Farzad Yousefzadeh
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Single line Monaco Editor

September 2, 2022
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Monaco editor is the full featured text editor that powers the engine of Visual Studio Code. It's a text editor for web. You can learn more about its capabilities at Monaco editor's home page.

Monaco editor also has one of the best library APIs out there available at Monaco editor's API docs. Its API is super powerful. Most of the nitty gritty details of a text editor are handled by Monaco ut of the box but you can still achieve so much more using their public API. Examples of such things are syntax highlighting, hooking into the language service and provide additional intellisense, etc.

I was working on a feature at work where I needed to render Monaco editor like a normal HTML text input visually where Monaco needed to keep its content on a single line, exactly like a simple text input.

Unfortunately Monaco is designed for multi-line use cases because it makes sense for a text editor to expand to more than one line. However, we'll see how we can achieve the single line editor experience using its API.

Normally there are examples of such cases online, either in the issues of their GitHub repository or on StackOverflow but this one was tricky and I couldn't find a complete answer for it online, hence the existence of this article.

Handle the single line UI


We want to show the editor like a text input and turn off as many widgets and popups as we can. Thanks to their extensive options, we can do so by setting the editor options as below:

const monacoOptions = {
  renderLineHighlight: "none",
  quickSuggestions: false,
  glyphMargin: false,
  lineDecorationsWidth: 0,
  folding: false,
  fixedOverflowWidgets: true,
  acceptSuggestionOnEnter: "on",
  hover: {
    delay: 100,
  roundedSelection: false,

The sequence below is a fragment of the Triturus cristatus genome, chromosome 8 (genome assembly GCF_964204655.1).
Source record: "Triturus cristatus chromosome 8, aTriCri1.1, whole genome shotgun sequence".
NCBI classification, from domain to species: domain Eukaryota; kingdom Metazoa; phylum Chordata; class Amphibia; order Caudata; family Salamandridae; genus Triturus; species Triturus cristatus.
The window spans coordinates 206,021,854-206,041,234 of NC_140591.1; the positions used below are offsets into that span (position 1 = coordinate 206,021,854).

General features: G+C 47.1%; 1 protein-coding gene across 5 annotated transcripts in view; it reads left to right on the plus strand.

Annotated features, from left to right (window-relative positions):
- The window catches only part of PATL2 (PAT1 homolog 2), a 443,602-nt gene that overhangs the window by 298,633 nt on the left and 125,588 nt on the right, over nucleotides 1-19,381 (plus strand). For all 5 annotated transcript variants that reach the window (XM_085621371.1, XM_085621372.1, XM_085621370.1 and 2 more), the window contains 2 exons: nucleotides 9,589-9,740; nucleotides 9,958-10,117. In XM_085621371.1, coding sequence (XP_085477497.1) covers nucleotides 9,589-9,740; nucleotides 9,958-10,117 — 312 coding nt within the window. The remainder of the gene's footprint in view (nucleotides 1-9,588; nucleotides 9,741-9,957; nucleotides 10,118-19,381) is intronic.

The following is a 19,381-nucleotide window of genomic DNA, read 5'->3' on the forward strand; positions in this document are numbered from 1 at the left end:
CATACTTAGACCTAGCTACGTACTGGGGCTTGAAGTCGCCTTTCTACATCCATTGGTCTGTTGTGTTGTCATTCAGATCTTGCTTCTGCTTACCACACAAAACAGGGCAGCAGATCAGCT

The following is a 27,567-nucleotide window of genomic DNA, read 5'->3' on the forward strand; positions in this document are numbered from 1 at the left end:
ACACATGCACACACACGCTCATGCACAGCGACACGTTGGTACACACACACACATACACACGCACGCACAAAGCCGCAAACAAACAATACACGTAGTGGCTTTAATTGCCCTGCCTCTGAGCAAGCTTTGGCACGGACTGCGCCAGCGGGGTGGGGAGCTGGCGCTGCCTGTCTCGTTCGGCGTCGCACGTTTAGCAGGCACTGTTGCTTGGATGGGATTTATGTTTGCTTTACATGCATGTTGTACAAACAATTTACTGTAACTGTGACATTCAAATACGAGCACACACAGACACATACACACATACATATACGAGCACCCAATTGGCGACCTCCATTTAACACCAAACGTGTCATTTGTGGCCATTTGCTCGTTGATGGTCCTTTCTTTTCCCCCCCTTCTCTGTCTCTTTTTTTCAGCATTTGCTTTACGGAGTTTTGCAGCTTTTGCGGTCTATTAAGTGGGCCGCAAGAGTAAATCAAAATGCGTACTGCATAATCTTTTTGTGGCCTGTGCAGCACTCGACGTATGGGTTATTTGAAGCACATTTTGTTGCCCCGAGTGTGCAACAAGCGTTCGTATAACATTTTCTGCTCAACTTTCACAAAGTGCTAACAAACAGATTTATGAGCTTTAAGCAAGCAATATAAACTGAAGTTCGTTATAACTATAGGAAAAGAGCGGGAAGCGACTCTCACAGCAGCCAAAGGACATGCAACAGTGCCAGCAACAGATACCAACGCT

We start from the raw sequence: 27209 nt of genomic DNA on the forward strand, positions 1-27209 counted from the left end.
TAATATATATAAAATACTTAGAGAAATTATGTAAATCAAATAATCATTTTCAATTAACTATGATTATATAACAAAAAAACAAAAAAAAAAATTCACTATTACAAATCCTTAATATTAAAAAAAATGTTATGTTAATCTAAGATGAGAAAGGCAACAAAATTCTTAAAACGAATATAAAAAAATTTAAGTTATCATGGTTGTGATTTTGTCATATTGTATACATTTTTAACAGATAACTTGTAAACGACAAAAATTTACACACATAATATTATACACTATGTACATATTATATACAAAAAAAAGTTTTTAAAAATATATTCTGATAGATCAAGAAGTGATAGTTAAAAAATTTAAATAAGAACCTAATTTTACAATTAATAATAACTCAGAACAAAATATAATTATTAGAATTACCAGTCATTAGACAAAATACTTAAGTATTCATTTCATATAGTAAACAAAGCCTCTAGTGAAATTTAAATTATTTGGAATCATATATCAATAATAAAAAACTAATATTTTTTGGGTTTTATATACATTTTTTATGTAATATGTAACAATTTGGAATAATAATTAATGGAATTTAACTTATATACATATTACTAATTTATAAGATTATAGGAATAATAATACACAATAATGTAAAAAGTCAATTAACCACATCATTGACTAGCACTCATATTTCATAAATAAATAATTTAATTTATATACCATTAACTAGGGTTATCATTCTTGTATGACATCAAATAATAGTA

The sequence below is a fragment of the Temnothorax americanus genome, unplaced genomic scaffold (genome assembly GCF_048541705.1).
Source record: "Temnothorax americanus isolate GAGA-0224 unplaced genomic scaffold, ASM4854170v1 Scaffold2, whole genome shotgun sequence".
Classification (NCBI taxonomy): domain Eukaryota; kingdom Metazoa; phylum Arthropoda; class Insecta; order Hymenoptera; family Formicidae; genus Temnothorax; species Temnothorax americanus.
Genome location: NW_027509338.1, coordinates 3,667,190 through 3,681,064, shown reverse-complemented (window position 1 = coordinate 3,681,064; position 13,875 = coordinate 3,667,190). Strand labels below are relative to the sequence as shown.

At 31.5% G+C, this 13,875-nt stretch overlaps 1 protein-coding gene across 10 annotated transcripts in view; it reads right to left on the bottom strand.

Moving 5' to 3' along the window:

contextmenu: false,
  cursorStyle: "line-thin",
  occurrencesHighlight: false,
  links: false,
  minimap: { enabled: false },
  // see: https://github.com/microsoft/monaco-editor/issues/1746
  wordBasedSuggestions: false,
  // disable `Find`
  find: {
    addExtraSpaceOnTop: false,
    autoFindInSelection: "never",
    seedSearchStringFromSelection: "never",
  fontSize: 14,
  fontWeight: "normal",
  wordWrap: "off",
  lineNumbers: "off",
  lineNumbersMinChars: 0,
  overviewRulerLanes: 0,
  overviewRulerBorder: false,
  hideCursorInOverviewRuler: true,
  scrollBeyondLastColumn: 0,
  scrollbar: {
    horizontal: "hidden",
    vertical: "hidden",
    // avoid can not scroll page when hover monaco
    alwaysConsumeMouseWheel: false,

Of course you'd need to fine tune options such as fontSize to your need but the rest of the options are pretty much the same for all single line editor experiences.

Other than options above, you'd still need to either wrap your Monaco editor into a HTML element to set its width and height or set the editor layout settings manually using editor.layout API. You can check out the API here.

Handle multi-lines

Though applying the options above to your editor will get you a single line experience visually, if you interact with the editor, you'll see that pressing enter at the end of the first line will take to a new second line and the editor content scrolls.

In a truly single line input, this never happens and we don't have such option in Monaco's editor options to turn off multi-lines, therefore, we'd need to use the editor API to reposition the cursor manually to the first line whenever it gets out of it.

To achieve that, we need to subscribe to changes in the editor cursor position and check if the current line number is greater than 1. If it's greater than one, we need to bring the cursor back to the end of the first line and trim the editor value of any trailing line break characters.

editor.onDidChangeCursorPosition((e) => {
  // Monaco tells us the line number after cursor position changed
  if (e.position.lineNumber > 1) {
    // Trim editor value
    // Bring back the cursor to the end of the first line
      // Setting column to Infinity would mean the end of the line
      column: Infinity,
      lineNumber: 1,

Using inside a form element

When HTML text inputs are used inside a form, they behave in a way that pressing Enter when they're focused, submits the form.

We'd expect our Single line Monaco editor to behave the same way. If it looks like a text input, it should behave like one too.

Unfortunately, Monaco editor doesn't bubble keyboard events to the surrounding context, so we'd need to use the editor API once again to achieve this.

There's a concept of adding custom actions to the API that will run when a certain keybinding combination is pressed. You can check out editor.addAction and the object that you should pass to it called the action descriptor.

Listening to pressing Enter using the addAction API looks like below:

  id: "submitInSingleMode",
  label: "Submit in single mode",
  // Monaco ships with out of the box enums for keycodes and modifiers
  keybindings: [monaco.KeyCode.Enter],
  run: () => {
    // submit the form here however suits you

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